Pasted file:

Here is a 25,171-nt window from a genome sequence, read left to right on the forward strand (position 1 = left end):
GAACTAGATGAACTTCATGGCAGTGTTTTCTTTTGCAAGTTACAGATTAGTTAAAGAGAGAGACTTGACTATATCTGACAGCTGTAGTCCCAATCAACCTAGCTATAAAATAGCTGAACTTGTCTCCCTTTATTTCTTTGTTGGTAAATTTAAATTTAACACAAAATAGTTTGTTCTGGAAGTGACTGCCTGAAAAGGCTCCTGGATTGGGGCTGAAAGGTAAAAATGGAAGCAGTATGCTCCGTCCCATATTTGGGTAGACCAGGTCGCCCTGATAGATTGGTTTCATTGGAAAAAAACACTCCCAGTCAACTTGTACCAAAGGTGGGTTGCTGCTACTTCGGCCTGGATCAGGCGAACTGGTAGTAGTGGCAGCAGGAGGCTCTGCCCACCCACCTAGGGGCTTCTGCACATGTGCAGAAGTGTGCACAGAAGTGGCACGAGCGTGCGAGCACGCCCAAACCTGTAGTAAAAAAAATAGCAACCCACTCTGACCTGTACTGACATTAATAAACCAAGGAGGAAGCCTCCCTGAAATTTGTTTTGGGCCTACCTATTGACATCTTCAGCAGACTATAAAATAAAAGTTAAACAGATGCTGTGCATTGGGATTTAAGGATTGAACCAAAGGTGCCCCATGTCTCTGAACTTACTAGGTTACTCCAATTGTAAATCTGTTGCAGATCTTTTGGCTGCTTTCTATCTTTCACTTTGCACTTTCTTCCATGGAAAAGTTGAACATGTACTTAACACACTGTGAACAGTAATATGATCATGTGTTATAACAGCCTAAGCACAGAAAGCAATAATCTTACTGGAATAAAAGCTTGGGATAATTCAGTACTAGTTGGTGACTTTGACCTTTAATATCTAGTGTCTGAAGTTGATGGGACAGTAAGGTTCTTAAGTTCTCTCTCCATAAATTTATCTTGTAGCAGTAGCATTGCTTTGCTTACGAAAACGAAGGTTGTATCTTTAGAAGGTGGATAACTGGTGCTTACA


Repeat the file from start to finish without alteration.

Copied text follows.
Here is a 25,171-nt window from a genome sequence, read left to right on the forward strand (position 1 = left end):
GAACTAGATGAACTTCATGGCAGTGTTTTCTTTTGCAAGTTACAGATTAGTTAAAGAGAGAGACTTGACTATATCTGACAGCTGTAGTCCCAATCAACCTAGCTATAAAATAGCTGAACTTGTCTCCCTTTATTTCTTTGTTGGTAAATTTAAATTTAACACAAAATAGTTTGTTCTGGAAGTGACTGCCTGAAAAGGCTCCTGGATTGGGGCTGAAAGGTAAAAATGGAAGCAGTATGCTCCGTCCCATATTTGGGTAGACCAGGTCGCCCTGATAGATTGGTTTCATTGGAAAAAAACACTCCCAGTCAACTTGTACCAAAGGTGGGTTGCTGCTACTTCGGCCTGGATCAGGCGAACTGGTAGTAGTGGCAGCAGGAGGCTCTGCCCACCCACCTAGGGGCTTCTGCACATGTGCAGAAGTGTGCACAGAAGTGGCACGAGCGTGCGAGCACGCCCAAACCTGTAGTAAAAAAAATAGCAACCCACTCTGACCTGTACTGACATTAATAAACCAAGGAGGAAGCCTCCCTGAAATTTGTTTTGGGCCTACCTATTGACATCTTCAGCAGACTATAAAATAAAAGTTAAACAGATGCTGTGCATTGGGATTTAAGGATTGAACCAAAGGTGCCCCATGTCTCTGAACTTACTAGGTTACTCCAATTGTAAATCTGTTGCAGATCTTTTGGCTGCTTTCTATCTTTCACTTTGCACTTTCTTCCATGGAAAAGTTGAACATGTACTTAACACACTGTGAACAGTAATATGATCATGTGTTATAACAGCCTAAGCACAGAAAGCAATAATCTTACTGGAATAAAAGCTTGGGATAATTCAGTACTAGTTGGTGACTTTGACCTTTAATATCTAGTGTCTGAAGTTGATGGGACAGTAAGGTTCTTAAGTTCTCTCTCCATAAATTTATCTTGTAGCAGTAGCATTGCTTTGCTTACGAAAACGAAGGTTGTATCTTTAGAAGGTGGATAACTGGTGCTTACA